The saints will not be acquitted in the day of judgment on the ground of their own good deeds, but because their names are found 'written in the book of life,' or the book of God's electing love, and on the ground of their participation in the righteousness of Christ. Their good deeds will be publicly cited as the evidences of their union with Christ. Their union with Christ is the ground of their justification. Their faith is the instrument of their union with Christ; and their faith, as the Apostle James says, is shown by their works. Philippians iv. 3; Revelation iii. 5; xiii. 8; xx. 12, 15. [my emphasis]

Again we see that historic Reformed thinking differs greatly from the Federal Vision approach. It's not what we did or do, but what Christ did for us. Faith is the instrument of our salvation, and even that is a gift of God (Ephesians 2:8). We are saved by faith, not by works, lest any man boast (Ephesians 2:9). Hodge directly refutes Dr. Leithart by stating the Biblical truth that we are save because of Christ's righteousness, not ours.

One last comment on Dr. Leithart's premise. No one disputes that there will be a final judgment where the elect will receive their eternal reward and the non-elect shall receive their deserved eternal condemnation. The issue is on what that verdict will be based. As we've seen in this brief exercise, the classic Reformed and Biblical answer is 'by faith alone, through grace alone, because of Christ alone.' The Federal Vision answer is by 'covenant faithfulness' which Dr. Leithart not just admits but proclaims to be based on 'something other than the 'perfect obedience and satisfaction of Christ received through faith alone.' ' How anyone can say this and then in the next breath say they believe in sola fide totally eludes me. This very brief jaunt through some of the classic works on the Confession clearly shows that Federal Vision's view of the final judgment is not only out of accord with the Westminster Confession, but by extension and demonstration differs from the Biblical presentation. Once again, the Standards hold up as 'containing the system of doctrine taught in the Holy Scriptures.' No surprises here." 7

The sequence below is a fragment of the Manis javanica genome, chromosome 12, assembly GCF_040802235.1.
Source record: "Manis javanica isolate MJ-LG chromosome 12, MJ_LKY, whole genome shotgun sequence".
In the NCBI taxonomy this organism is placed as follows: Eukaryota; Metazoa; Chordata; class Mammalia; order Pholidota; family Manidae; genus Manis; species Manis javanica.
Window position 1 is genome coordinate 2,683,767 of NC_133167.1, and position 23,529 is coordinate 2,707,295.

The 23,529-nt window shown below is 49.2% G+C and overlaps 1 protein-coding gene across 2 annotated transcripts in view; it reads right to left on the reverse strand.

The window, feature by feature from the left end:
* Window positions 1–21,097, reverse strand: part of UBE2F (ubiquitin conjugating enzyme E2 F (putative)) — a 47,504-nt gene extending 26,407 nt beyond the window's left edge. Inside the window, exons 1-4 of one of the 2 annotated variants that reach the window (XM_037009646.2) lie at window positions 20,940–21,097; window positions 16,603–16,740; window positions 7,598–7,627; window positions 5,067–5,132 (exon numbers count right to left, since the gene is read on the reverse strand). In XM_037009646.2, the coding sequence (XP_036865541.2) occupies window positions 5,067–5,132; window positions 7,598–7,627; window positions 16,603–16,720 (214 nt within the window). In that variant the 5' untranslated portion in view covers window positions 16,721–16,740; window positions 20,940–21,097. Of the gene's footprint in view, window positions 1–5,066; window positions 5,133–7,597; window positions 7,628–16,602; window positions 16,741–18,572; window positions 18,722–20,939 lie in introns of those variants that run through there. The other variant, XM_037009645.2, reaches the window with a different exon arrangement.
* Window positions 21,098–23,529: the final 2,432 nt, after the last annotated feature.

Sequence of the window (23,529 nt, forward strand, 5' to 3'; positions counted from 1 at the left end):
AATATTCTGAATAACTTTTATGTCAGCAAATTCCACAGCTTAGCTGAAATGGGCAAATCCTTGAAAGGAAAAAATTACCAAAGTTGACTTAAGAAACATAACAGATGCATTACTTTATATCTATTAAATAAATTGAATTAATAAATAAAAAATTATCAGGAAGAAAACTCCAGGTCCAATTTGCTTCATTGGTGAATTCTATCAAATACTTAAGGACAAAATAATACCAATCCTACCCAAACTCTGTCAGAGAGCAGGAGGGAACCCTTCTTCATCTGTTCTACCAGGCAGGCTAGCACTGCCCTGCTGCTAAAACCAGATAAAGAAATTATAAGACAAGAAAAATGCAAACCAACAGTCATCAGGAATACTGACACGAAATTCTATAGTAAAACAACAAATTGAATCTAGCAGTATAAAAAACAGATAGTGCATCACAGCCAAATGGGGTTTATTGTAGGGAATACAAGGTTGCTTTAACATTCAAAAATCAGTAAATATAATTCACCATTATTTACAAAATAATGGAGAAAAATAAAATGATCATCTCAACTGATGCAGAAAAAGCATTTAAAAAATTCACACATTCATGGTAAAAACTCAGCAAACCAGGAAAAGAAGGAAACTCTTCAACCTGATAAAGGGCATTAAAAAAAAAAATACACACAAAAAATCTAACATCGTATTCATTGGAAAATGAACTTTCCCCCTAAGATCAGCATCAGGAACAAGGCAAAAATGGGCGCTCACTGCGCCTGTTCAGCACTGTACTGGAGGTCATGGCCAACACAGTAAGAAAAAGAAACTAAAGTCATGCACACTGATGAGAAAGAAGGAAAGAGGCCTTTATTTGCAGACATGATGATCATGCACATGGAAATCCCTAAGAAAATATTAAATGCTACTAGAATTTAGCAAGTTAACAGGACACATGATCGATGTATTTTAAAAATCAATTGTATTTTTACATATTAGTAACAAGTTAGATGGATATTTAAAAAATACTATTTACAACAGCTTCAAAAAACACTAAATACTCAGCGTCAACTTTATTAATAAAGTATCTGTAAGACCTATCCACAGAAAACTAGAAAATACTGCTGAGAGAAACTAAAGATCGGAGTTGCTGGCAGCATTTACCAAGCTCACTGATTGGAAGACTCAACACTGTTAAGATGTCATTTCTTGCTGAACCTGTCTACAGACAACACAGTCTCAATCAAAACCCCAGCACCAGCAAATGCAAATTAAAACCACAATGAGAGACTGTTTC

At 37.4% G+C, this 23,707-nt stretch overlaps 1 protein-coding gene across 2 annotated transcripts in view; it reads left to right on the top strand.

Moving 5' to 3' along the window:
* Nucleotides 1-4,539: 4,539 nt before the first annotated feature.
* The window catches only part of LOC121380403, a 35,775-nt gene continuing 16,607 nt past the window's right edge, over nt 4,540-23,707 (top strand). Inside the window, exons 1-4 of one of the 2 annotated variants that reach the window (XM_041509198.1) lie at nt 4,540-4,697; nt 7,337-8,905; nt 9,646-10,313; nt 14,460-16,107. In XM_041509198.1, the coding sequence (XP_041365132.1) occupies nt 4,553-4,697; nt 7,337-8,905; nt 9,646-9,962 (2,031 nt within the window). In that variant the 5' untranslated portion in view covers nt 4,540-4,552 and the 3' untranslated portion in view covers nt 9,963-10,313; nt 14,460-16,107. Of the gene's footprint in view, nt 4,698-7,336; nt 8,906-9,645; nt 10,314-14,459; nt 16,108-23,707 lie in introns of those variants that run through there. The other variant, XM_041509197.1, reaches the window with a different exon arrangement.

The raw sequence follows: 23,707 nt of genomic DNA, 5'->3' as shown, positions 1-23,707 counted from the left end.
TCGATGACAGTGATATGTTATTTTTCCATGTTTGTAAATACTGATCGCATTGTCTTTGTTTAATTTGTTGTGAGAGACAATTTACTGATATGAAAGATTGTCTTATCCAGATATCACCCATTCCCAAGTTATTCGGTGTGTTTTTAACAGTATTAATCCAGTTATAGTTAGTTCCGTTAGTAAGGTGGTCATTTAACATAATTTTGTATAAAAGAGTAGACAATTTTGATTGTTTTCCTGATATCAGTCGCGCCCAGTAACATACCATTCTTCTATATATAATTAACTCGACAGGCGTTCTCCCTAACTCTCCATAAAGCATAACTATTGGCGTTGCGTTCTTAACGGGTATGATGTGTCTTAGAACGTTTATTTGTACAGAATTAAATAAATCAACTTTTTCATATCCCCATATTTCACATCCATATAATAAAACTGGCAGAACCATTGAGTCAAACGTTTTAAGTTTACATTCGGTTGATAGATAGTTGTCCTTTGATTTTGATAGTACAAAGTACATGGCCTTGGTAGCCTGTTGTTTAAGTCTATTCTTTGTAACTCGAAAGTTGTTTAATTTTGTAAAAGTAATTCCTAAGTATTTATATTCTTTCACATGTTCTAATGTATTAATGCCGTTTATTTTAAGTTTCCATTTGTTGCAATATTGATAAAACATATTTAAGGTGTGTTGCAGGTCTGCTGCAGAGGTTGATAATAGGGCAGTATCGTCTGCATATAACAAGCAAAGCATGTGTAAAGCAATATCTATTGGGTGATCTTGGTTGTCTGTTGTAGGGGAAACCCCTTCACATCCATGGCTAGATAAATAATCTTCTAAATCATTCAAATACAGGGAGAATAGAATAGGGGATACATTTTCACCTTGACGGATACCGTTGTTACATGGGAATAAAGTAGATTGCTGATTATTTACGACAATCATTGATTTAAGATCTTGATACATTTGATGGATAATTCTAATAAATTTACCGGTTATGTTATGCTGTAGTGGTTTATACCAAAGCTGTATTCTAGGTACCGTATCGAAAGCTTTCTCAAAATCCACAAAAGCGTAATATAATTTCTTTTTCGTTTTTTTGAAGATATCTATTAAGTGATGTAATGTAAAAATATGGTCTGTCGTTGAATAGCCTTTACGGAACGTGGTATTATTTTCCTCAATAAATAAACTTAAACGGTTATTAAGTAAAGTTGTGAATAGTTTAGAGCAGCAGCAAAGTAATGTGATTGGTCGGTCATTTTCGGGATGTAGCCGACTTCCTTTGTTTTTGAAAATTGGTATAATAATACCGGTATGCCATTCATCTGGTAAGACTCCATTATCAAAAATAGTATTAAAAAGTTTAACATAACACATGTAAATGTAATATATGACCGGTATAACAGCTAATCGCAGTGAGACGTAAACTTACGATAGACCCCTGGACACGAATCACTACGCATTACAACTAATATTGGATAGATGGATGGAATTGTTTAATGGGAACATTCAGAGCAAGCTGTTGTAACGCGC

1. M.J. Glodo, "The Blessings and Cursings: Deuteronomy Chapter 28," Tabletalk, May 1995, p.12.
  2. E. DeWitt Burton, A Critical and Exegetical Commentary On the Epistle to the Galatians (T&T Clark, 1977), p. 153.
  3. M. Silva, Interpreting Galatians: Explorations in Exegetical Method (Baker, 2001), p. 231.
  4. H.N. Ridderbos, The Epistle of Paul to the Churches of Galatia (Eerdmans, 1953), p. 126.
  5. Cf. the excellent discussion by A.T. Robertson, Word Pictures In the New Testament IV (Broadman, 1931), p. 294.
  6. http://www.leithart.com/archives/003078.php
  7. http://reformedmusings.wordpress.com/2007/06/22/hi-ho-hi-ho/I owe this analysis of Leithart to Bob Mattes.